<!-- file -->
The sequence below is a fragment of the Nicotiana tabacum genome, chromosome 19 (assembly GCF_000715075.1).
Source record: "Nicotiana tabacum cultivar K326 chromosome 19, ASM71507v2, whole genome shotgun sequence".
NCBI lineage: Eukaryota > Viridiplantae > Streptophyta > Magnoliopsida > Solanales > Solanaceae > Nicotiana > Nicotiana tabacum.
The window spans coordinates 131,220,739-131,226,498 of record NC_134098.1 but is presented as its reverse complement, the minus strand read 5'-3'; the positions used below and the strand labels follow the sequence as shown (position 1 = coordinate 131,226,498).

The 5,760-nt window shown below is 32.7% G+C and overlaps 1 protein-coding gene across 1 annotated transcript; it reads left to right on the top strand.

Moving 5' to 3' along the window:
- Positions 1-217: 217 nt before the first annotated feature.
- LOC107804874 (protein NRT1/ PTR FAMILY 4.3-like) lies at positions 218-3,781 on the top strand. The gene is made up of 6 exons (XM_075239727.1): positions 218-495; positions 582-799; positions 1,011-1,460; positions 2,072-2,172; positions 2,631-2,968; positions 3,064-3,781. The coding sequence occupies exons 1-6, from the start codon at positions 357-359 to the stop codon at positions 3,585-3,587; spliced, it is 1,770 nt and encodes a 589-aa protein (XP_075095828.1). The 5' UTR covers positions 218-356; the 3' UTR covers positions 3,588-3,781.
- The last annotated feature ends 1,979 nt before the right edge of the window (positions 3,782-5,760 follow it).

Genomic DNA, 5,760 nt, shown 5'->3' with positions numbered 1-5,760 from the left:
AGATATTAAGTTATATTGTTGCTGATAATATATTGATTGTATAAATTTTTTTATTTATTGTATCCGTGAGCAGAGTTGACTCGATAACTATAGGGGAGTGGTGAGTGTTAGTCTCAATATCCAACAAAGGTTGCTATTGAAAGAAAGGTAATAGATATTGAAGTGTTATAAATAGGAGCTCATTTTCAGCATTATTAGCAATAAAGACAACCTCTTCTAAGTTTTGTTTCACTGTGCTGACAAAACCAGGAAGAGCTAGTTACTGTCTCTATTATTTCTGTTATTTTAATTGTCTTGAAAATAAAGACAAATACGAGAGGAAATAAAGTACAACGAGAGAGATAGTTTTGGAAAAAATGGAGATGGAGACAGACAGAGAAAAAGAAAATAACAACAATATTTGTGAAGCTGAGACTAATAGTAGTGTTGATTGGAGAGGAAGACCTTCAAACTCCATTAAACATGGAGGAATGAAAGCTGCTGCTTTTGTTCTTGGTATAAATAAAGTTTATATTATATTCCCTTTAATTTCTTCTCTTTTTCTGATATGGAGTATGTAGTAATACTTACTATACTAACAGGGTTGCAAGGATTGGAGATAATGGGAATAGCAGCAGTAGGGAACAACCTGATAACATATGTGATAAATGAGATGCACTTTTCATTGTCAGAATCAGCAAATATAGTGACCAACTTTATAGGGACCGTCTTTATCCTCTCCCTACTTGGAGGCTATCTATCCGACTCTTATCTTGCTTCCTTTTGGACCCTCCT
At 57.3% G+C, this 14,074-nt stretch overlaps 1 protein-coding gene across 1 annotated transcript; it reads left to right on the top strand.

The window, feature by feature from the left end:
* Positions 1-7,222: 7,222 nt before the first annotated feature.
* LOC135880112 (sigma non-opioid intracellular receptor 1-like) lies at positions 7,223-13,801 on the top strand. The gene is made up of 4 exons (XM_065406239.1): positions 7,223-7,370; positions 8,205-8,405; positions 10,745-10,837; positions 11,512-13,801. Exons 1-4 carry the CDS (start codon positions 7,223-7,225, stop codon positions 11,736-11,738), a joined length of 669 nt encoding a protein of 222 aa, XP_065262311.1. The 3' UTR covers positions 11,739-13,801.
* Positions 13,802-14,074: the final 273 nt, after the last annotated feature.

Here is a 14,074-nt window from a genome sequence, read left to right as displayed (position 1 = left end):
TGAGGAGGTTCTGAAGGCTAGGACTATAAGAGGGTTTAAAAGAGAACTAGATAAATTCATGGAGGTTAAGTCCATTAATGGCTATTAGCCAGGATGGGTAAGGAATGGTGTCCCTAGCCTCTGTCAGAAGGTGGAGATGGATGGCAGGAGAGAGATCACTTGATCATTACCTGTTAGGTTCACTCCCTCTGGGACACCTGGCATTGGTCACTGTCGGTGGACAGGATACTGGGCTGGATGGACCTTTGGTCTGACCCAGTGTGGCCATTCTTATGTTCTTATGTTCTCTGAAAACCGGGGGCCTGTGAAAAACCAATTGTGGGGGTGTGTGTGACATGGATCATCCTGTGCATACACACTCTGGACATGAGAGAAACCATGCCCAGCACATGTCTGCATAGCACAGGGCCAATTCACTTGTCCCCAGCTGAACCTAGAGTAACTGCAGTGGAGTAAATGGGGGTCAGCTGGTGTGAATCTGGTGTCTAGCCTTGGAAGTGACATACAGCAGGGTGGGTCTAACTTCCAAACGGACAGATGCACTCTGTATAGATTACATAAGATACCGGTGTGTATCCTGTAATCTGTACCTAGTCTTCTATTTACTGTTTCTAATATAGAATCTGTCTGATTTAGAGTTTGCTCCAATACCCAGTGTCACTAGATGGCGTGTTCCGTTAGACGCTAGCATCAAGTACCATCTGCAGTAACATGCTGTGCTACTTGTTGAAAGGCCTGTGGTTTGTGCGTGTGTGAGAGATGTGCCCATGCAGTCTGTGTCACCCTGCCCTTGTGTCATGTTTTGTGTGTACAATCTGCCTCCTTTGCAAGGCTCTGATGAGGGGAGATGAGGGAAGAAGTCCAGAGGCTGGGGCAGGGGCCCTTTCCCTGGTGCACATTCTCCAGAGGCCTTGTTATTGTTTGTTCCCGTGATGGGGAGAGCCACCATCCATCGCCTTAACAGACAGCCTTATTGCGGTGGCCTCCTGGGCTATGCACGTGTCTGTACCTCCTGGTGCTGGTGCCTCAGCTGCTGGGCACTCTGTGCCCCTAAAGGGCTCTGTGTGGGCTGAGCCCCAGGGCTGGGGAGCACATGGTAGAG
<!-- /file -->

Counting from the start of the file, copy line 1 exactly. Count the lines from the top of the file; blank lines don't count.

The sequence below is a fragment of the Nicotiana tabacum genome, chromosome 19 (assembly GCF_000715075.1).